"I come from Arkansas, I get why she's hot out there," Mr. Clinton said. "Why she's doing well."
Speaking to reporters before his Clinton Global Initiative meeting, the former president described Palin's appeal by adding, "People look at her, and they say, 'All those kids. Something that happens in everybody's family. I'm glad she loves her daughter and she's not ashamed of her. Glad that girl's going around with her boyfriend. Glad they're going to get married."'
Mr. Clinton said voters would think, "I like that little Down syndrome kid. One of them lives down the street. They're wonderful children. They're wonderful people. And I like the idea that this guy does those long-distance races. Stayed in the race for 500 miles with a broken arm. My kind of guy."
Palin, the governor of Alaska, became an overnight star when Republican presidential candidate tapped her for his running mate. Her family, including her Down syndrome baby, Trig, her pregnant 17-year-old daughter, Bristol, and her husband, Todd, four-time winner of the 2,000-mile Iron Dog snowmobile race, have garnered intense media interest.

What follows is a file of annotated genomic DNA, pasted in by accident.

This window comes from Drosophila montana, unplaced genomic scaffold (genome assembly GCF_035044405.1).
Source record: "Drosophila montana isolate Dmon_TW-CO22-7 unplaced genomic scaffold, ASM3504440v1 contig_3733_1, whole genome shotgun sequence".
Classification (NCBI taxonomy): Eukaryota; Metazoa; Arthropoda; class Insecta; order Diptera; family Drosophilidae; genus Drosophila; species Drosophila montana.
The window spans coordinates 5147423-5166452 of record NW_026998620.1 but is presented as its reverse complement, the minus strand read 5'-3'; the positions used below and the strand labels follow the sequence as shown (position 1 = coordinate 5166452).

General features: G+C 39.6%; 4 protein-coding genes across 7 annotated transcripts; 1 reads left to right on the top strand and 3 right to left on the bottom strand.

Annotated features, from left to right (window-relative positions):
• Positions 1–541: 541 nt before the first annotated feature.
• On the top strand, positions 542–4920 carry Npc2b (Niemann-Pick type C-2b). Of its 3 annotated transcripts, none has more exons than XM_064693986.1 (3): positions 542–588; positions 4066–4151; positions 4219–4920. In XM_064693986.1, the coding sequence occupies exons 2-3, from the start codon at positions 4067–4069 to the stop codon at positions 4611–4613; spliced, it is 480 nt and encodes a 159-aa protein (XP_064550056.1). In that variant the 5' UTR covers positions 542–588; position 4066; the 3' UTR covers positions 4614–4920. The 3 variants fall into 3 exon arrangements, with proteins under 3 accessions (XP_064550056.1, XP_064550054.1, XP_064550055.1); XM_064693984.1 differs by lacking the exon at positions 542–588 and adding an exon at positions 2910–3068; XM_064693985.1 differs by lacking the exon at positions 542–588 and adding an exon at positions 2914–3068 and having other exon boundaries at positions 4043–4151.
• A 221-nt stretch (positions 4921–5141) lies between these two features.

"I get this," Mr. Clinton said. "My view is ... why say, ever, anything bad about a person? Why don't we like them and celebrate them and be happy for her elevation to the ticket? And just say that she was a good choice for him and we disagree with them?"
The global initiative, a project of Clinton's foundation, will hold its four-day annual meeting in Manhattan starting Tuesday.
After that, Clinton said he will be busy campaigning for the Democratic ticket of Sens. and .